Saturday, May 8, 2010

From multi resistant drugs to multi resistant plants

I have always been critical about the increasing monoculture in agriculture. The combination of powerful herbicides and special herbicide resistant crop has on one side increased yield, on the other side reduced the diversity of available crop strains.

Similar to the way some diseases adjust to our drugs and become resistant, it seems multi- herbicide resistant plants are now also becoming a problem:

http://www.nytimes.com/2010/05/04/business/energy-environment/04weed.html

This should come to little surprise for anybody who knows a bit of history of modern agriculture. There are other examples of monoculture and how evolution and adaption of nature in the end puts the harvest at risk. The most prominent example to day is the Banana:

Modern bananas are not as sweet as they used to be in the first half of the 20th century. The then dominant Gros Michael banana essentially was extinct due to monoculture and the emergence of a fungus, killing this plant. This happened before the 1960ies, so not many people can remember this today. I have never eaten a Gros Michael banana myself, so I can only cite other sources that claim that Gros Michael was a better tasting fruit than the Cavendish variety we are eating today. The Cavendish is resistant to the fungus that killed Gros Michael, but reportedly not as sweet and creamy.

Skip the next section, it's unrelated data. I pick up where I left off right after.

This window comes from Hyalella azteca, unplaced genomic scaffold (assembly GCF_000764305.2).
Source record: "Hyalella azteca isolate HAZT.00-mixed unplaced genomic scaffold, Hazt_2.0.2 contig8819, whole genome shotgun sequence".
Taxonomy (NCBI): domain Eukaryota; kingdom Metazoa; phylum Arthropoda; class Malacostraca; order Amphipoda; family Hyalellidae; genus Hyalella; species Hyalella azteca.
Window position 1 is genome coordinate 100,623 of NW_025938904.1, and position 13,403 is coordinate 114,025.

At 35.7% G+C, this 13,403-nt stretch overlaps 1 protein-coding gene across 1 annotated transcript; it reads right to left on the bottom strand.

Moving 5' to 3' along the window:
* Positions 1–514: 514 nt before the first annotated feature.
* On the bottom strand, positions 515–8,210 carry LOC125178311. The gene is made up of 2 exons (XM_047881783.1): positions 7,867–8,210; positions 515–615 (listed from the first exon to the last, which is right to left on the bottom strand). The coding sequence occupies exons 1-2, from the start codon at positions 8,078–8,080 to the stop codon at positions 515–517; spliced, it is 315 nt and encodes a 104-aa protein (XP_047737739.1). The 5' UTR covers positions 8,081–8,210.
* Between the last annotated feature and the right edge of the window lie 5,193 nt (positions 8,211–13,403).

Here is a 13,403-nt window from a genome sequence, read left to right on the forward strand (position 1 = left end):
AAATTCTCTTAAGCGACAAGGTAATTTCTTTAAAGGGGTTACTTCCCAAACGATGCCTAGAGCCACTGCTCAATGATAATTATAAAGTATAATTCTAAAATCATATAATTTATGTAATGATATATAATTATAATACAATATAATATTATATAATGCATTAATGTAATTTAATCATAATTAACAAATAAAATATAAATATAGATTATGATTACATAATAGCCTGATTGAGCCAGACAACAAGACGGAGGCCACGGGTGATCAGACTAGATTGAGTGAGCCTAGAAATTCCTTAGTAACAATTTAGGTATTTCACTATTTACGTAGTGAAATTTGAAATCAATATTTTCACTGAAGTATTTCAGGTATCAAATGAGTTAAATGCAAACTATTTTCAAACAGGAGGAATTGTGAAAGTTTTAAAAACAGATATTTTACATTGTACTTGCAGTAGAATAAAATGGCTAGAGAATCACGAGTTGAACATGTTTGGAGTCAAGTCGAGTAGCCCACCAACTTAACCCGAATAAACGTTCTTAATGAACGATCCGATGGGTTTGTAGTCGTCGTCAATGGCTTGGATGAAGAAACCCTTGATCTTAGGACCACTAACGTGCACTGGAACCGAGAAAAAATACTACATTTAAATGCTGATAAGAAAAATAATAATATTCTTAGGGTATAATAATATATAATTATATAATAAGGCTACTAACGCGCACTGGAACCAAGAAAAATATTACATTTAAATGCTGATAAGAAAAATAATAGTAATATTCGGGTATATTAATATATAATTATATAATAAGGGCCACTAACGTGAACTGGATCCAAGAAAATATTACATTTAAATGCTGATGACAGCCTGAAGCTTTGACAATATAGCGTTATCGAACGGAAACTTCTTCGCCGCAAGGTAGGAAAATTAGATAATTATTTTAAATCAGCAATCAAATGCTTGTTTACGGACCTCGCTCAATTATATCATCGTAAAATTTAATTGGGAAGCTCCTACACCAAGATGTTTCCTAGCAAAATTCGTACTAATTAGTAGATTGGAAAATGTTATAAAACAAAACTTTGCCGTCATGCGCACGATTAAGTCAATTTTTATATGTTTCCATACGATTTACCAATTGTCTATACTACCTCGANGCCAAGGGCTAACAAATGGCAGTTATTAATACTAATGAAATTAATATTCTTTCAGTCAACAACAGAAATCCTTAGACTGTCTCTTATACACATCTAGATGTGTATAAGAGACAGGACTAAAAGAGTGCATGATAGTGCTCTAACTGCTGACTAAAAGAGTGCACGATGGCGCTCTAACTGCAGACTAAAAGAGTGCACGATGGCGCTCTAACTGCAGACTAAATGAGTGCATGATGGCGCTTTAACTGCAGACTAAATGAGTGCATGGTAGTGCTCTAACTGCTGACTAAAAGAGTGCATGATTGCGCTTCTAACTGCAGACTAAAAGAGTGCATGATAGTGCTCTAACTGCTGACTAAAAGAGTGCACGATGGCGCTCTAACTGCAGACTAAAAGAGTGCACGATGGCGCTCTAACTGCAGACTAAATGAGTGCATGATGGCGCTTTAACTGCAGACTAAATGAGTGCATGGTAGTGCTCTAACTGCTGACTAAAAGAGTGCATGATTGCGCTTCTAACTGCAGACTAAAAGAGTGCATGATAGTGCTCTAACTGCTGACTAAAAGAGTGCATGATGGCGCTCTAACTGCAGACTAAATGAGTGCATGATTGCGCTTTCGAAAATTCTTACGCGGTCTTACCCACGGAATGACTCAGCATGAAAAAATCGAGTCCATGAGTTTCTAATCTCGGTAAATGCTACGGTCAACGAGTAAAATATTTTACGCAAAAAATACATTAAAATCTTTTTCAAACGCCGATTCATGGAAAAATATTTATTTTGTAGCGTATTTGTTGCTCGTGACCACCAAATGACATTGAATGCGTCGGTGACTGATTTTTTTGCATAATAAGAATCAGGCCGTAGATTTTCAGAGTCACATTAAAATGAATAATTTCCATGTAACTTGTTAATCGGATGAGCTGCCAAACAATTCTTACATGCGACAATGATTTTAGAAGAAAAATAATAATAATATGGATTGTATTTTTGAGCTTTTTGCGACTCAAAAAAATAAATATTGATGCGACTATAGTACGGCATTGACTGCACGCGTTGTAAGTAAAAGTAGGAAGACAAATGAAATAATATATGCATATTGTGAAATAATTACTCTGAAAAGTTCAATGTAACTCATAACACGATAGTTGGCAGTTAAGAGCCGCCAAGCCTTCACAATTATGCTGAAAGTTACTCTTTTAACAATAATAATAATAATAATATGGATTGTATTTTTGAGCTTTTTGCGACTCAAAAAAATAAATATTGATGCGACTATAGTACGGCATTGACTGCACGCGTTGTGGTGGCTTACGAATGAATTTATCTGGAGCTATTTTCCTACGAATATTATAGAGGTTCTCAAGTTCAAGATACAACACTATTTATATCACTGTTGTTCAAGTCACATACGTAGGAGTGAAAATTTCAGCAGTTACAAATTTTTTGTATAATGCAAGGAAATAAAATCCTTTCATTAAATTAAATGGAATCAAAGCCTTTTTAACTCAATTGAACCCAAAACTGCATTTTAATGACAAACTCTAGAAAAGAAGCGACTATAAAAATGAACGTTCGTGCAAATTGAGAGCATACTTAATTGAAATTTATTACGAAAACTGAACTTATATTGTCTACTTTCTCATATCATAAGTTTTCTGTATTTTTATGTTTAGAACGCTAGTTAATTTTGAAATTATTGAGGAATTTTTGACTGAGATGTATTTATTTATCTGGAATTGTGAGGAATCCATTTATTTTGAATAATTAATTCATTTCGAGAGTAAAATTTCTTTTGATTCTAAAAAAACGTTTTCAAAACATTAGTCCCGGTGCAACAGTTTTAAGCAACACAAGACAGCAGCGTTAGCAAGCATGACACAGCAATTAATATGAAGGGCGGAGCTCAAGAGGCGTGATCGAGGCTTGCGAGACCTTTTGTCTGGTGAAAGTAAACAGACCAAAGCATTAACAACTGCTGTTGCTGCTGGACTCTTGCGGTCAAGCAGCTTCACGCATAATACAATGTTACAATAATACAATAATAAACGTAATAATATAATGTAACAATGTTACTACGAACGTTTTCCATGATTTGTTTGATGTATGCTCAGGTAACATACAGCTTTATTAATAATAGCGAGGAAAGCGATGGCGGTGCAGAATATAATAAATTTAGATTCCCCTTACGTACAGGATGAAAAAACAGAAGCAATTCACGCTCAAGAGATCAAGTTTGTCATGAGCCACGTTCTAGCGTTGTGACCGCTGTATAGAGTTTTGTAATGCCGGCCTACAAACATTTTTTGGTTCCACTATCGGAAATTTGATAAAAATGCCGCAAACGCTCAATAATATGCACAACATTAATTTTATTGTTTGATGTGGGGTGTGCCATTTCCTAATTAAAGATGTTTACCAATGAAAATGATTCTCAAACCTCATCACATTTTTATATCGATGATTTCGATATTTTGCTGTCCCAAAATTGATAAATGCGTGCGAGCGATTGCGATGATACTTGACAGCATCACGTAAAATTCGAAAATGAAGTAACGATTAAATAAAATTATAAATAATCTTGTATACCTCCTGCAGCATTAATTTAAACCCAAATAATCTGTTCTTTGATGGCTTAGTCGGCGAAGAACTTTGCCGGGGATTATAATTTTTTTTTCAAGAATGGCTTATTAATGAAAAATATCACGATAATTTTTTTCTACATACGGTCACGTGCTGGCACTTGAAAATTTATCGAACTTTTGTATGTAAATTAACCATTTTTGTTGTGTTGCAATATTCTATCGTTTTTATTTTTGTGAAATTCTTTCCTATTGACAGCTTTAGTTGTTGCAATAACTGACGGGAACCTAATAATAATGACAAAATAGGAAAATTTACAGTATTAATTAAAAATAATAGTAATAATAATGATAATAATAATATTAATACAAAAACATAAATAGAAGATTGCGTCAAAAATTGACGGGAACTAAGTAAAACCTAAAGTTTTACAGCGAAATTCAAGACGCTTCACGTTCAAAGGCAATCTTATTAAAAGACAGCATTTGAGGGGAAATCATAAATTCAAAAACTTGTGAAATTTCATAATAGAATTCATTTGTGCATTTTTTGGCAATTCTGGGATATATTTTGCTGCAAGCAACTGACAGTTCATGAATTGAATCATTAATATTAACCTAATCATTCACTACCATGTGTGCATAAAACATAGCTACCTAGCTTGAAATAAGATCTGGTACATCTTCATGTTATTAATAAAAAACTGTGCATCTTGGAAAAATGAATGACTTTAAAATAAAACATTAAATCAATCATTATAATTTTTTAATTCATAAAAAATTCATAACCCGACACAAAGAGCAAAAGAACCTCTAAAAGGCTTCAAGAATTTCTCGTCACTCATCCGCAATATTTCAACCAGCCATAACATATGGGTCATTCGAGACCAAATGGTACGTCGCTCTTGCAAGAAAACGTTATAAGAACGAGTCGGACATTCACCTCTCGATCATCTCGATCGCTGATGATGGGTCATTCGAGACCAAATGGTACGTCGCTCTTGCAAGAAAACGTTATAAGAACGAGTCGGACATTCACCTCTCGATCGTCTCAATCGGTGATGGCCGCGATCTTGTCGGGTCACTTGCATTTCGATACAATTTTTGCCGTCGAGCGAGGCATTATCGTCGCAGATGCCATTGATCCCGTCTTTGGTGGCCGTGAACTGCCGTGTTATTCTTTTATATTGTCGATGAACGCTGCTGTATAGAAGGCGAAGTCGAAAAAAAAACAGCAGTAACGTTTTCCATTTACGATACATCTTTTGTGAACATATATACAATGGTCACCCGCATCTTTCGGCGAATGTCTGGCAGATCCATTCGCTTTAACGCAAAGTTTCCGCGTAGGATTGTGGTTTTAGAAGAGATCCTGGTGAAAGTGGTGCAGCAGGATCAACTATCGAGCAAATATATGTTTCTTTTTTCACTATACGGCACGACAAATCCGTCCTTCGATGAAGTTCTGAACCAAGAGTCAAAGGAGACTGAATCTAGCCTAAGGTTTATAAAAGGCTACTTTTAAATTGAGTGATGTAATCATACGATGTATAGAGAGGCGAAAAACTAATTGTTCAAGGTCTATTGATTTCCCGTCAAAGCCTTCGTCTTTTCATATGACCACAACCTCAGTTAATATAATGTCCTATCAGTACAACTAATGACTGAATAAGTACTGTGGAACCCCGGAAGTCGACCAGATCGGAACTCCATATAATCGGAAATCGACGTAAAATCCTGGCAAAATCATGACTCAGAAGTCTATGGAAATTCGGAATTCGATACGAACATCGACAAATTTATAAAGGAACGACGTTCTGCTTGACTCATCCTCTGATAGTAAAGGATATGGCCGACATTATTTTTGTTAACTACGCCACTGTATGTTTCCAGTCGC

Here more about the history of the banana:

http://www.naturalnews.com/023339_banana_bananas_disease.html

To come back to the beginning of this blog, the emergence of multi-resistant plants should alert all farmers. Growing a variety of different strains should become a priority again.